[ Applause ]
>>SUSAN CRAWFORD: Thank you, Mr. Chairman. I have mixed feelings on this day. I have long supported the entry of new gTLDs into the root. It has seemed to me that it’s inappropriate for ICANN to use its monopoly position over giving advice about the existence of new TLDs to create artificial scarcity in TLDs, where there is no natural scarcity, in my view. And that has led to a great deal of pent-up demand for the creation of new TLDs for various reasons, for communities, for new identities, all over the world.
And in particular, it is urgent that we create IDN gTLDs for the many language communities around the world that would prefer to have those. The question presented to the board today is a little strange. What we’re being asked to respond to is whether the recommendations, the policy recommendations from the GNSO are implementable. And then staff will go on, and if we decide they are, theoretically, implementable, will draft the implementation guidelines for the recommendations made by the GNSO council. There is a lot of important effort to go into those implementation details. And I am signing up to these recommendations on the condition that the implementation work will proceed as planned, and that the board and the community will have an opportunity to comment in detail on that implementation work.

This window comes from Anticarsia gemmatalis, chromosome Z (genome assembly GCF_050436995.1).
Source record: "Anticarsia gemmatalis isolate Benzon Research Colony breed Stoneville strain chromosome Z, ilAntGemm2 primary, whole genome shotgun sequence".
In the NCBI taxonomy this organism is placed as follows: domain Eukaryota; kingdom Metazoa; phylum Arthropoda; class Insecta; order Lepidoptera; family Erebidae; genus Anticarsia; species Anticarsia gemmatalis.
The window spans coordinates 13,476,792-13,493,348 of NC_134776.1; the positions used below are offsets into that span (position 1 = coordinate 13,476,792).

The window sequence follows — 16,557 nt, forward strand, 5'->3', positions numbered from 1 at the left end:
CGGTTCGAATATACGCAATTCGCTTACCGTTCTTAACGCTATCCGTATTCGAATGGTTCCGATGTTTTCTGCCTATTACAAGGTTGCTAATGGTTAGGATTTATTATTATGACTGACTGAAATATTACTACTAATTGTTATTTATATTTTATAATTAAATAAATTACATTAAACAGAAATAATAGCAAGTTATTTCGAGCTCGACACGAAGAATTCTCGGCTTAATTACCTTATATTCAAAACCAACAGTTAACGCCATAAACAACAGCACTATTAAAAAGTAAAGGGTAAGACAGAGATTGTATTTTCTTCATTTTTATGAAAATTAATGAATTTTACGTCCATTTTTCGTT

In particular, I want to applaud and underline what Wendy Seltzer just said about the morality and public order recommendation, recommendation number 6. Way back when ICANN was formed, that original MOU, which we’re now talking about as the JPA, talked of transitioning the management of the Domain Name System to the private sector. And the idea was to figure out whether the private sector had the capability and resources to assume the important responsibilities related to the technical management of the DNS. So that was the question. And so the creation of ICANN, and the question before all of us, was whether this entity would be a good vessel for allowing the private sector to take the lead in the management of the Domain Name System.
And, in fact, the white paper in 1998 said that while international organizations may provide specific expertise or act as advisers to the new corporation, the U.S. continues to believe, as do most commenters, that neither national governments acting as sovereigns nor intergovernmental organizations acting as representatives of governments should participate in management of Internet names and addresses. Of course, national governments now have, and will continue to have, authority to manage or establish policy for their own ccTLDs. This wasn’t done out of enthusiasm for the free market alone. The idea was also to avoid having sovereigns use the Domain Name System for their own content, control, desires. To avoid having the Domain Name System used as a choke point for content.